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Published April 30, 2021
A study by a University of Wyoming agricultural and applied economics student exploring a proposed water demand management program on the Upper Green River Basin has received the Western Agricultural Economics Association (WAEA) Outstanding Master’s Thesis Award.
The thesis by Ellen Yeatman, a College of Agriculture and Natural Resources master’s student, titled “Ranch-level Economic and Ecological Tradeoffs of Water Demand Management in the Upper Green River Basin,” examines a program that would try to alleviate the water supply and demand imbalance within the Colorado River Basin.
“The Upper Basin states are currently working right now to figure out what are the best ways to meet their obligations to the Colorado River Compact to the Lower Basin states to not deplete the river,” says Kristi Hansen, an associate professor in the Department of Agricultural and Applied Economics. “Basically, Ellen is looking at a new kind of conservation program that policymakers are considering for the region.”
Many ranchers and irrigators in southwest Wyoming use flood irrigation, which causes concern for how a water conservation program like this may have different economic and ecological trade-offs, says Hansen, Yeatman’s adviser.
“I really wanted to do as much work on the ground as possible to thoroughly understand the economic and ecological trade-offs ranchers in the Upper Green River Basin would face if they were to consider voluntarily and temporarily being paid to use less water in direct response to the drought occurring across the Colorado River Basin,” Yeatman says.
Yeatman spent time talking with the producers of this region to explore how they might participate in a project like this.
“There are not only economic costs and benefits of being paid to use less water, but there also are really interesting social and ecological trade-offs,” Yeatman says. “I really wanted to be face to face with these ranchers and see these ranches and how they are irrigating to see the full story, because it is a complex issue.”
The same year Yeatman was conducting her research, the Upper Colorado River Basin states signed into law the Colorado River Basin Drought Contingency Plan, which made it official that states had to find a way to deal with drought and constraints facing water resources.
“As she was learning about these issues, the policy landscape was changing as these policymakers were working to figure things out themselves,” Hansen says.
Yeatman explored three study areas in the Upper Green River Basin: the Boulder, Fontenelle and Henry’s Fork River regions. All three face just slightly different elevations, growing season day lengths, and different return flow and wetland concerns, Yeatman says.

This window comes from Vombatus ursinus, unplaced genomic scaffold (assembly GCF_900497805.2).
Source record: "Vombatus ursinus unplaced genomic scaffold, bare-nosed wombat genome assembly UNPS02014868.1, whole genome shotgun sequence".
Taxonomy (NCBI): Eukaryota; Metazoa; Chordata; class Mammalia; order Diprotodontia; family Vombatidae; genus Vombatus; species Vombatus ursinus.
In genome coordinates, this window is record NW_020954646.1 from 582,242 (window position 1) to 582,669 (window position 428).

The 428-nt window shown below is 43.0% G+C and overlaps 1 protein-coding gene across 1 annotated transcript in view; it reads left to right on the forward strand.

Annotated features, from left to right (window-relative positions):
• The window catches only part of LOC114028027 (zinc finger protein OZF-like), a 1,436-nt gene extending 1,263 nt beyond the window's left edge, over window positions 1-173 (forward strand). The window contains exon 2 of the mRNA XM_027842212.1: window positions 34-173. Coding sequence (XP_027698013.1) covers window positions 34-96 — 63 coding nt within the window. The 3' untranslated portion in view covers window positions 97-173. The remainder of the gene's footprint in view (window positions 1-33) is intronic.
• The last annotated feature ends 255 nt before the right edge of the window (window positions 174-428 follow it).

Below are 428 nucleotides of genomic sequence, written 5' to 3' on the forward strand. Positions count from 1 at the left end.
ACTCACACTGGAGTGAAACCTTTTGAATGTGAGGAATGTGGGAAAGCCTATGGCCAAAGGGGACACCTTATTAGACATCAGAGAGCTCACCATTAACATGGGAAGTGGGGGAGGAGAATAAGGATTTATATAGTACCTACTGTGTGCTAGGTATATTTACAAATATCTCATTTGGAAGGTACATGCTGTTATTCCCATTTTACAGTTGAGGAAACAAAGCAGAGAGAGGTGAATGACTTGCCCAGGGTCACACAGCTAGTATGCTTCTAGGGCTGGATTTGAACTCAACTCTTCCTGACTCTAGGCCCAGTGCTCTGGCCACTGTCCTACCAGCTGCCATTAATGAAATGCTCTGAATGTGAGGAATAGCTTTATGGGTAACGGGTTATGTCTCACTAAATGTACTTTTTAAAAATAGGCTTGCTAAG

“As a subregion of the Upper Colorado River Basin, we would expect these study areas within this subregion to respond similarly to a demand management program,” Yeatman says. “The ranches are all cow-calf operations growing grass hay and/or alfalfa with surface water irrigation systems facing similar hydrological patterns, but we found that, just between these three study areas, there is huge variability in willingness to participate and in ecological impacts of using less water.”
Yeatman developed a linear optimization model that considers both public -- wetlands and return flows -- and private -- ranch-level net margins -- factors. This method is commonly used by economists to estimate optimal price.
“The optimal price for demand management varied from $10 per acre foot to $170 per acre foot of consumptive water use savings between and within these areas,” she says.
Yeatman was excited to see her work recognized by the WAEA.
“I was really impressed with how fully she embraced the task of learning about Colorado River Basin policies and issues, because it is really quite complicated,” Hansen says. “Lawyers and policymakers in the region are still working to figure out how to envision a path forward for how to govern water within the constraints of the Colorado River Compact during a time of increased water scarcity.”
Yeatman, of Little Rock, Ark., completed her undergraduate degree in environmental science and chemistry at Washington and Lee University in Lexington, Va. She graduated from UW with a master’s degree in agricultural and applied economics last August. She is working remotely as a water resource specialist for American Farmland Trust in Teton County.